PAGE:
New school in the Dominican Republic

The first time I visited the Dominican Republic was in 2016. I stayed in Cabarete, previously a little fishing village now turned “Mecca” for kitesurfing enthusiasts. Immediately I got smitten by this beautiful island and its warm and always smiling people.

However, the country is among the poorest of the Caribbean islands and most people are struggling on a daily basis to get ends to meet. The quality of the education is poor, education is compulsory only until the age of 14. Even then, only 12% of students go on to graduate from secondary school.

So, while enjoying my four weeks in Cabaret taking daily lessons in learn both kitesurfing and Spanish, and a few times a week learning the local dance of Bachata, I used the opportunity to visit a number of educational projects. I got very impressed with the local Mariposa Foundation, which is running a school for underprivileged girls since 2009. Some of the graduates are now studying at universities around the world!

Realizing that the philosophy and the running of the Mariposa Foundation are almost identical to the values of Future4Children, we, the founder of Mariposa, Patricia Suriel and I, contemplated about a possible cooperation between the two organizations. The result of that is that we are now building a school for about 60 children in the rural village of Los Maranitos, a small tight-knit community of about 200 people where electricity is inconsistent, water is scarce, and more than half of the population is under 18.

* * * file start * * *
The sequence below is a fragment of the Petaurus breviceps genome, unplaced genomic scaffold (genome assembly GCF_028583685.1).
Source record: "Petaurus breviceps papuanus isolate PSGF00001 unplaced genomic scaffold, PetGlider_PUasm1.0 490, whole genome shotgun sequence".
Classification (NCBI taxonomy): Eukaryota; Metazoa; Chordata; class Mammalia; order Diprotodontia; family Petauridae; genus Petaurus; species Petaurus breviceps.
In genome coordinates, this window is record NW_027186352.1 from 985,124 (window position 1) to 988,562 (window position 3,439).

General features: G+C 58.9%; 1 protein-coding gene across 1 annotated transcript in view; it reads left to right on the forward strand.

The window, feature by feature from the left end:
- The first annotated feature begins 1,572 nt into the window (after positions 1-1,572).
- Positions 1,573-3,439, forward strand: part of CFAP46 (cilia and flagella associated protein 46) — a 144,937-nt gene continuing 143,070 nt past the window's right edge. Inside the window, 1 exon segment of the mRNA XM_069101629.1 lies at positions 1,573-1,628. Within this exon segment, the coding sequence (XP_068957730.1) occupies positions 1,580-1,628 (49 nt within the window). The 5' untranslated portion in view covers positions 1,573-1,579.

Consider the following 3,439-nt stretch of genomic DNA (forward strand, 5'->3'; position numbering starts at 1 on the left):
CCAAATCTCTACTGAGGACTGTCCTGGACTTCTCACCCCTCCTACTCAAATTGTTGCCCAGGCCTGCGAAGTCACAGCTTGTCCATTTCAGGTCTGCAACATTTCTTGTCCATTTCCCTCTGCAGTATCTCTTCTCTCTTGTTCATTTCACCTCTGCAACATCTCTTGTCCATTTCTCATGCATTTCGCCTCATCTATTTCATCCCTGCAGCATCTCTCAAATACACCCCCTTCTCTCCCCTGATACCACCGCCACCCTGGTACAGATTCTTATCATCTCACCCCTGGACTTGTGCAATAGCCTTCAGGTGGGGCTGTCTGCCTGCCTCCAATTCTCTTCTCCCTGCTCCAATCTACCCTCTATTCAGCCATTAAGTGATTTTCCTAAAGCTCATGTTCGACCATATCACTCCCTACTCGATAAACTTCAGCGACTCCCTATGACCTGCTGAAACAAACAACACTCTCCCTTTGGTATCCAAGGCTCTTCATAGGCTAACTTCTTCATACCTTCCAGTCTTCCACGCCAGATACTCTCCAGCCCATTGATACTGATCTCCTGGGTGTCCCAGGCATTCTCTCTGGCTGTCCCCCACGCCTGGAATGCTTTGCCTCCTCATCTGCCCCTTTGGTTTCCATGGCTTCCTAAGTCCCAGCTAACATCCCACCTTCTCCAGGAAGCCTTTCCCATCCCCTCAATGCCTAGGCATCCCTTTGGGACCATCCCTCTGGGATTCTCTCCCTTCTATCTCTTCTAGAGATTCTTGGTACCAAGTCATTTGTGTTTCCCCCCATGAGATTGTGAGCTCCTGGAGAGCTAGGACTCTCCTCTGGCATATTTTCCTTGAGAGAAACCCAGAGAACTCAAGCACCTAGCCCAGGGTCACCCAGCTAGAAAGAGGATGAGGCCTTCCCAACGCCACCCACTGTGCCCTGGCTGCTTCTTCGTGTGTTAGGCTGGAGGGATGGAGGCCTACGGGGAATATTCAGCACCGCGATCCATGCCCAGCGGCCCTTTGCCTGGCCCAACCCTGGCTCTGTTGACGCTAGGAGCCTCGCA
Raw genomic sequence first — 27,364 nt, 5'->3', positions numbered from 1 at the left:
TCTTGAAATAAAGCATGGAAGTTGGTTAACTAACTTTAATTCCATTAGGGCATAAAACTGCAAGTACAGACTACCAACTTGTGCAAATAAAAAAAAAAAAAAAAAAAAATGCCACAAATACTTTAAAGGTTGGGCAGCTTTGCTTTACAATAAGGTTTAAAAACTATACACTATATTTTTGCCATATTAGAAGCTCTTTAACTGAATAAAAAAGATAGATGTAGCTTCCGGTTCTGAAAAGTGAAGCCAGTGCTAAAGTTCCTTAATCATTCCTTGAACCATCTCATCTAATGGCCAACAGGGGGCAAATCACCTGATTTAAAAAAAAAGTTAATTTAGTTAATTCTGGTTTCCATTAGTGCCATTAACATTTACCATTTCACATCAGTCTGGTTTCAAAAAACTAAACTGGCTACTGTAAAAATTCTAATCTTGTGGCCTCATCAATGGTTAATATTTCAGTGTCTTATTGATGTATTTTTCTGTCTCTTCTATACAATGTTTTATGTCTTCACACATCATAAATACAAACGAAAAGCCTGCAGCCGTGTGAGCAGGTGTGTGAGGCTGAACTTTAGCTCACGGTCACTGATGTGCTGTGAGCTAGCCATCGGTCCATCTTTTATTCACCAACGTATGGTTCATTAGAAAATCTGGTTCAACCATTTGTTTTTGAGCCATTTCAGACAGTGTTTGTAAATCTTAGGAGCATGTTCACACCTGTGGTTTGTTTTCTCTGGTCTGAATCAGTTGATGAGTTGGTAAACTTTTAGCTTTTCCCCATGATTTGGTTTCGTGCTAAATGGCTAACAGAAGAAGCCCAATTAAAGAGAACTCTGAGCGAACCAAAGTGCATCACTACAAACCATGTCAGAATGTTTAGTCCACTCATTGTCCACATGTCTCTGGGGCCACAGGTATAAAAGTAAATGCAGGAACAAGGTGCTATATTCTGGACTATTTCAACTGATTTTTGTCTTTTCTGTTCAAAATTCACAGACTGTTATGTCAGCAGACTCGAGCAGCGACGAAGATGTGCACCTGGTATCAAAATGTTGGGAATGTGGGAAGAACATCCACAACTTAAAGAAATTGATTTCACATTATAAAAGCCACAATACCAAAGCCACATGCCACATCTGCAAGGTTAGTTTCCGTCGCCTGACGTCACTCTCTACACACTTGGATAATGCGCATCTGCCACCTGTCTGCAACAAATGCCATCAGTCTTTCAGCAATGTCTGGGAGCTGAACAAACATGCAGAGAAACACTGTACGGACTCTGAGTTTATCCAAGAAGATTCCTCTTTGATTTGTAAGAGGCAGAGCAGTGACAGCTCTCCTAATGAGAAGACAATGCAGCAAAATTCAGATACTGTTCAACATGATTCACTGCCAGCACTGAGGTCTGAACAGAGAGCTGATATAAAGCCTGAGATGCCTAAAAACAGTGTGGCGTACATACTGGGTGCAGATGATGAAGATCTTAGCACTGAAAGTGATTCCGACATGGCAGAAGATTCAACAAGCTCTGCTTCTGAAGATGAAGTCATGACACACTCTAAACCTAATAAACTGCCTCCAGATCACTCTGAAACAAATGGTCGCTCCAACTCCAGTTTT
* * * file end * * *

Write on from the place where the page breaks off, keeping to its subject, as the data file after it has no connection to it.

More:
Presently there is only a one room schoolhouse that goes up to third grade. Thereafter the next closest public school is a 2-mile trail walk in mountainous terrain.  When it rains or the weather is inclement, the children cannot make the walk and often miss many days of school. Both the long walk and the inadequate standard of the education make many of the children stop their schooling after third grade.

Therefore we are now in the process of building a school in Los Maranitos to support girls and help them break the cycle of generational poverty through education. The plan was for the school to open in August 2020, however as the COVID-19 has disrupted the process it is now uncertain when we can open and celebrate the first pupils at the school.

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